Tradition has quite erroneously identified the Scottish Coronation Stone with the Lia Fail-or Stone of Destiny of the Oir-Righ Eireann at Tara in Ireland, on which the High-Kings of Eire were inaugurated. The story is that Fergus conveyed the stone to Scotland. It was built into the wall of Dunstaffnage Castle, whence it was removed by King Kenneth, in A.D. 850. to the Church of Scone. The Irish Lia Fail was, however, at Tara centuries subsequent to the settlement of King Fergus in Dalriadia, and the Dalriad kings were inaugurated on the stone with the footmark at Dunadd; so the foregoing story is quite untenable. W. F. Skene, Historiographer-Royal, pointed out that the stone appears to be a natural stone from the neighbourhood of either Scone rock itself, or possibly from Dunstaffnage. Modern scientific geological investigation confirms that not only is the stone Scottish, but that it was "quarried somewhere not far from the ancient seat of the Pictish monarchy at Scone." It is a block of "Lower Old Red Sandstone age from Scotland," but "the very coarse Old Red Sandstone, on which Dunstaffnage Castle stands, is quite dissimilar from the Stone of Scone."
We are thus now able to affirm that the Stone of Destiny is a native Scottish stone, from the neighbourhood of Scone itself, and necessarily the sacred inaugural seat of the Pictish monarchy of ancient Alba - the seat of the indigenous line of Caledonian chiefs who ruled in Caledonia long ere the Dalriad kings set foot in Scotland - and that our British sovereigns enthroned on this sacred piece of rock are thus the representatives of an indigenous line of Caledonian high-chiefs, emerging from the very dawn of our national history.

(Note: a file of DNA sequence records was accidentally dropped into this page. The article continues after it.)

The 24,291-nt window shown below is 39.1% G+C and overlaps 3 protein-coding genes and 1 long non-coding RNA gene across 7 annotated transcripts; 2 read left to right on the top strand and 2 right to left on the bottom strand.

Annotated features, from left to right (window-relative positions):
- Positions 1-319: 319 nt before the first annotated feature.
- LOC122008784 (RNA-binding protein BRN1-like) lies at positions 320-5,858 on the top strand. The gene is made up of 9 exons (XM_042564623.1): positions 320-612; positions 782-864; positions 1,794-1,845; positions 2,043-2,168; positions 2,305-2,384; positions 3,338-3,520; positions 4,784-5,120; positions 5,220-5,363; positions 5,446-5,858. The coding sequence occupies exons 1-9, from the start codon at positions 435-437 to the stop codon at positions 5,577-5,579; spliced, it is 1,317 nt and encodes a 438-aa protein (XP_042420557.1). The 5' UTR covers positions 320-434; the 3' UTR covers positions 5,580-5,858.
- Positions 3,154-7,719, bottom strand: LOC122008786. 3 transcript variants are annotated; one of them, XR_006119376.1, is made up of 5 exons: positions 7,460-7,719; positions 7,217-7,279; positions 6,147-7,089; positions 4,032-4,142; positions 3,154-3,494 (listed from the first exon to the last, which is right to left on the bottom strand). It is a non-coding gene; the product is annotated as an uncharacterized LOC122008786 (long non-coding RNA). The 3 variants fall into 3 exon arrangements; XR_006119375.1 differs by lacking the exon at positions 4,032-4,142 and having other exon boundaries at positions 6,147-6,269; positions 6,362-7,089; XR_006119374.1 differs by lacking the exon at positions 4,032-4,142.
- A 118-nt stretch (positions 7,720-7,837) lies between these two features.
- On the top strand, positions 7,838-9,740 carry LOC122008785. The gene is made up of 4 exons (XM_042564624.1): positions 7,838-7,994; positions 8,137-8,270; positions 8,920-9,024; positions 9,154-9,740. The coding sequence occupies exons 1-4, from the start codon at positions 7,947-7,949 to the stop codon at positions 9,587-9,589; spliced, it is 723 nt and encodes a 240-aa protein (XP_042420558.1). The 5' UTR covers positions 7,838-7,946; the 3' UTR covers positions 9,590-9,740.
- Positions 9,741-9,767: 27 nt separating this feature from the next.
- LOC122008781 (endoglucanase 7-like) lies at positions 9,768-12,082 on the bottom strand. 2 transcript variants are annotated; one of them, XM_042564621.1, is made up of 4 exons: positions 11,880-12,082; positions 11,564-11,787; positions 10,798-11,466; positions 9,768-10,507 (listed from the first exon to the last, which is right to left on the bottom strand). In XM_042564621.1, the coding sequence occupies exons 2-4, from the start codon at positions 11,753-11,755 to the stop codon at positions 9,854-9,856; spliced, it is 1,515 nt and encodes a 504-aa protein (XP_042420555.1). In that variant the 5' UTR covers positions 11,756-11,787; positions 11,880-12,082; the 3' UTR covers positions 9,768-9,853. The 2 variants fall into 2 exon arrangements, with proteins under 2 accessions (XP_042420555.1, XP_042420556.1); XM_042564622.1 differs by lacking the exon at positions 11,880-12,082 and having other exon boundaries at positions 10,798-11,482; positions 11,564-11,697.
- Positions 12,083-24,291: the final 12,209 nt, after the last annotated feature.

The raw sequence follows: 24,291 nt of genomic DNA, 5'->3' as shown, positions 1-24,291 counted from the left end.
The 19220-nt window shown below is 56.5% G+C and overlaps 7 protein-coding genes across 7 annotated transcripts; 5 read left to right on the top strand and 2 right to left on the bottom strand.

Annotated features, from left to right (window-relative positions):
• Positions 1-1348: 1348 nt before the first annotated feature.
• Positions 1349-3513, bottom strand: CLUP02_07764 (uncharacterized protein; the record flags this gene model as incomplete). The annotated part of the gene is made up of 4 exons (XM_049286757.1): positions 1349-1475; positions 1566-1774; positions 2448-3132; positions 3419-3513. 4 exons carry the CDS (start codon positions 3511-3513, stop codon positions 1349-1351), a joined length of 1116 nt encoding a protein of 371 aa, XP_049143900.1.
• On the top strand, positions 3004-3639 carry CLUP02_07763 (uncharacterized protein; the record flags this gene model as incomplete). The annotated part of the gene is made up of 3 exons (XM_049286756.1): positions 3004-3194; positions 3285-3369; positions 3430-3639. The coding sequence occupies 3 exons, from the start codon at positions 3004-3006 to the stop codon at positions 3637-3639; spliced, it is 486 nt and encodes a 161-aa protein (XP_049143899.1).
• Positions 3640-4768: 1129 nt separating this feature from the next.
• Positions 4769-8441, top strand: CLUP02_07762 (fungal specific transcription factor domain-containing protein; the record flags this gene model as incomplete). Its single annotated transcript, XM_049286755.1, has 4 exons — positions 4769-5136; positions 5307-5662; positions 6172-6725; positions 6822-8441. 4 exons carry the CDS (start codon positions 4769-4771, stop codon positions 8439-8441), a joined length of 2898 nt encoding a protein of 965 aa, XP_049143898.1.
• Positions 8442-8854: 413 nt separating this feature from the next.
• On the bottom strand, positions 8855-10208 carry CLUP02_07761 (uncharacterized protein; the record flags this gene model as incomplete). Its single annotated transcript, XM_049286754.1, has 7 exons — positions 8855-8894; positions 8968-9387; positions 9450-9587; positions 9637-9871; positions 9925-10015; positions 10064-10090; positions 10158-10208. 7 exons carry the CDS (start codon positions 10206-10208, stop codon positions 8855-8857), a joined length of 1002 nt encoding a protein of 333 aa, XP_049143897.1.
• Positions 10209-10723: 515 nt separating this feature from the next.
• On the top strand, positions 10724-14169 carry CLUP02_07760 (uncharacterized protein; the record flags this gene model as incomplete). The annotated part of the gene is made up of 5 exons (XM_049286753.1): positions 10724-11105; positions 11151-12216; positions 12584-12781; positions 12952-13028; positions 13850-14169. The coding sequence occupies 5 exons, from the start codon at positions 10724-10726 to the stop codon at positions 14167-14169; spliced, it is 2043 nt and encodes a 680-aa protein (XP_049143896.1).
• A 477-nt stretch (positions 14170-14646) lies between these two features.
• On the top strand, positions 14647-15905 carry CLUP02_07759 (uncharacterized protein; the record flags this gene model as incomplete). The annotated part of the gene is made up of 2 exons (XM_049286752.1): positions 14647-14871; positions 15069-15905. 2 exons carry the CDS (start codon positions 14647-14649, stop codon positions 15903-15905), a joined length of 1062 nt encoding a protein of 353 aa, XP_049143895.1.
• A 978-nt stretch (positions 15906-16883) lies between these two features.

LOn this Stone of Destiny all the Scottish kings were crowned until 1296, when the English king, Edward I, brought it, along with other Scottish spoils, to London. In Westminster Abbey King Edward I dedicated the stone to Edward the Confessor, and offered it at the altar of that saint. Since that time the Stone has remained in Westminster Abbey in the Coronation Chair, upon which all the British monarchs are crowned.
A suggestion in the Press (February 1951) that the stone might not be the original seems untenable. Those concerned lived into the Bruce's reign, and it is inconceivable that steps would have been taken in 1328 to recover a bogus stone, or not to denounce it as such if it had been. At Scone the stone evidently lay in a different type of seat from that at Westminster.
An old prophecy says with regard to the Stone of Destiny that, wherever it be found, there a king of Scottish blood shall reign. This prophecy has been fulfilled, for our present queen occupies the throne of Great Britain and Ireland in virtue of her descent from King James VI of Scotland and I of England. Thus it "dreed its weird" in a manner the English had not dreamed of !.
The following is the oracular verse regarding the Stone of Destiny, "Cinnidh Scuit saor am fine, Far am faighear an Lia-Fail, Mur breug am faistine; Dlighe flaitheas do ghabhail." (" The race of the free Scots shall flourish, if this prediction is not false; wherever the Stone of Destiny is found, they shall prevail by the right of Heaven.") and the Latin inscription formerly on the stone is said to have been: Ni fallat fatam, Scoti, quocunque locatum, Invenient lapidem, regnare tenentur ibidem. Unless the Fates are faithless found and Sooth be said in vain, Where'er this stone shall come to rest, a Scottish king shall reign.